“Puerto Rico doesn’t know what’s going on here, and if they do, they’re ignoring us.” So opens Gabriel Miranda’s documentary Vietnam, Puerto Rico. Focused on the coastal community of Vietnam, which is located in the Guaynabo, the doc tells the story of a disenfranchised population being displaced over the past two decades to make room for a glitzy new waterfront development. Involving legal intimidation tactics, adversarial interactions with the police as well as a local government that seemed more intent on gentrifying the area for high-end tourism at the expense of families who’d lived there for decades, what’s been going on at Vietnam speaks to larger issues in the island.
The film carefully explains both the history of Vietnam (including its association with that South-East Asian war) as well as the complicated legal battles that have characterized the life of its residents for the past two decades. Speaking with community leaders, local residents, legal experts—though, curiously, no government officials, all of which declined to be interviewed—Miranda paints a picture of a neighborhood under siege. Just watching the many shots of dilapidated down buildings that his camera captures is enough to make you understand how strategic this displacement process has been. What easier way to make the case for a neighborhood to be cleaned up and torn down than systematically displacing people, demolishing their houses and leaving the rubble out in the open to accumulate?
Offering what Miranda told Remezcla is a story that has been mostly kept out of the public eye, Vietnam, Puerto Rico is a lesson in civic activism as well as a reminder of the cost of gentrification. With bright-colored images of the community and a guitar score composed by Miranda himself, the doc is required viewing for all those invested in local Puerto Rican politics. Here’s a brief primer on the issues at hand, with 5 things we learned while watching this doc.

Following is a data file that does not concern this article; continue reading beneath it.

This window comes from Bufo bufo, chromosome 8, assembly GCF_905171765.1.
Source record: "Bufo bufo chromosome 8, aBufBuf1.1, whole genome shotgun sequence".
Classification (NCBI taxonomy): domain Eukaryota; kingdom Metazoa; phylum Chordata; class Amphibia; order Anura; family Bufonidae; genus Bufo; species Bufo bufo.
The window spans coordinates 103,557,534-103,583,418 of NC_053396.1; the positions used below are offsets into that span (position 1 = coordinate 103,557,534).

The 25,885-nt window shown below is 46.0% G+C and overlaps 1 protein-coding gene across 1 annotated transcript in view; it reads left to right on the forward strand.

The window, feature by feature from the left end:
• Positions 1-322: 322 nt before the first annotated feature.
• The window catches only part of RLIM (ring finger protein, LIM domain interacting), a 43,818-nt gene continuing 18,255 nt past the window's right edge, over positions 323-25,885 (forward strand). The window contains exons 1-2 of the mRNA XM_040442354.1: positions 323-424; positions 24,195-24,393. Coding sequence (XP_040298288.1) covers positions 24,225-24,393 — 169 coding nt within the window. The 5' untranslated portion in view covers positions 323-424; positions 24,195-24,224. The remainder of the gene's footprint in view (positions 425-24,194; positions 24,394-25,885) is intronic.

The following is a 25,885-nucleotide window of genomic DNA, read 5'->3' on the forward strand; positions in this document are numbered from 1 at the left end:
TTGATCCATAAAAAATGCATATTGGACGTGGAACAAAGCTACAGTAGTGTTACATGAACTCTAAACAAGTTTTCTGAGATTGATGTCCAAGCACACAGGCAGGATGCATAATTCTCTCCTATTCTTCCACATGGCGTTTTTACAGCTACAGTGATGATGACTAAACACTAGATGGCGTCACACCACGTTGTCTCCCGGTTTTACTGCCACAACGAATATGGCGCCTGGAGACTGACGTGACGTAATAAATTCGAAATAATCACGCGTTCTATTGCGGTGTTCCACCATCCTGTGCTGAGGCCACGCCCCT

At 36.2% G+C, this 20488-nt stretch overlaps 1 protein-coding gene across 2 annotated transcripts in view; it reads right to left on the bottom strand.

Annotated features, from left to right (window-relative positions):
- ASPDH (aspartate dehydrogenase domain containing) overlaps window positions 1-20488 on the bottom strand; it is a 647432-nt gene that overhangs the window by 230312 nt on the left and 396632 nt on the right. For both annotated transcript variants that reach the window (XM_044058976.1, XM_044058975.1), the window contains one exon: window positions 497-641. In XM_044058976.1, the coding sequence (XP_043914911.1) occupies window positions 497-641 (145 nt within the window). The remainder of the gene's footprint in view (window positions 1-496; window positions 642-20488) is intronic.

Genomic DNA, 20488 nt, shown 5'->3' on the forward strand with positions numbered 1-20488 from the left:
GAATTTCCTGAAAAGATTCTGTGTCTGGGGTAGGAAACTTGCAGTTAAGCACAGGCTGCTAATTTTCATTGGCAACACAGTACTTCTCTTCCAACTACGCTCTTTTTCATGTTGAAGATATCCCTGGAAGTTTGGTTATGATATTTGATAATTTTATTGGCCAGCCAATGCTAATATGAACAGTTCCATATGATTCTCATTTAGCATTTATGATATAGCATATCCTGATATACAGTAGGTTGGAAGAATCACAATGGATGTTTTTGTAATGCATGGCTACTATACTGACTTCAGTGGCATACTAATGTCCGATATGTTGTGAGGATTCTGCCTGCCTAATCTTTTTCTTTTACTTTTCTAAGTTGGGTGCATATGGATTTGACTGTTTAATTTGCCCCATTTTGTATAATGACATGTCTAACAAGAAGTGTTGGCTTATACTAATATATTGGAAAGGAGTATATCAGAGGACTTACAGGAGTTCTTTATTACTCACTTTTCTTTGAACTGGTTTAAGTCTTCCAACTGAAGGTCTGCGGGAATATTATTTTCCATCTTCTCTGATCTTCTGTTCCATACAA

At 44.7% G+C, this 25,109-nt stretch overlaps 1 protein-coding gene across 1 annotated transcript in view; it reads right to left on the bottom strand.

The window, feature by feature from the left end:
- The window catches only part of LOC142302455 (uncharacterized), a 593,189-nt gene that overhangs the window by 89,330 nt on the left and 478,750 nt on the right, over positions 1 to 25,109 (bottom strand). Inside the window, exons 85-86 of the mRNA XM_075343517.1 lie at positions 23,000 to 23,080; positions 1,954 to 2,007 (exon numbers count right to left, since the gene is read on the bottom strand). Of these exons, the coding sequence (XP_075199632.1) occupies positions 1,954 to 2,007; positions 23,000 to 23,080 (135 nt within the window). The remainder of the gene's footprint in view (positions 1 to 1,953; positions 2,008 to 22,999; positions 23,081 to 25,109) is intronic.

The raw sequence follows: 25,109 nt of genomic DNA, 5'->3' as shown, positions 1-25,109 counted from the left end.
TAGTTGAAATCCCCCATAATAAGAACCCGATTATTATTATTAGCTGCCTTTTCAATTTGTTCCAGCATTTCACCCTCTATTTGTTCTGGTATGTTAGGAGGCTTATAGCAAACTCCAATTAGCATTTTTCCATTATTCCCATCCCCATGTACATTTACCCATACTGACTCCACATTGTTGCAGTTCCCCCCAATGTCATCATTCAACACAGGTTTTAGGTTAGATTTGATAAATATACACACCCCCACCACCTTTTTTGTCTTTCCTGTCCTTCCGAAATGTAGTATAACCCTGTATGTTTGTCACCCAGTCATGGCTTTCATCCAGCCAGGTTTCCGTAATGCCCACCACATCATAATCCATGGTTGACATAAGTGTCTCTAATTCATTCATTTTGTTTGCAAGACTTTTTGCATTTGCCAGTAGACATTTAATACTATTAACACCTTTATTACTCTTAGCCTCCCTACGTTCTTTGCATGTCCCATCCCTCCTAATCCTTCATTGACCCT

Vietnam, Puerto Rico screens as part of the San Diego Latino Film Festival.
Vietnam = Puerto Rico
Courtesy of the San Diego Latino Film Festival
Early on in the film, one of Miranda’s talking heads makes the thesis of the film clear: the history of Vietnam is the history of Puerto Rico. Not only does it development dovetail with Puerto Rico’s colonial and industrial history (it stands on an area that was once riddled with mangroves, a relic of the island’s agricultural background) but it speaks to the resilience of its people in the face of government neglect. In fact, “Vietnam es Puerto Rico” is the title of the song Miranda wrote for the project. As he told us, “I wanted to translate all that emotion, all that struggle that this community has faced—because all of this started in the early 2000s! I wanted to imprint all of that in this song.”
Vietnam = Community
Victor says the only way he leaves Vietnam is inside a coffin. Courtesy of the filmmaker.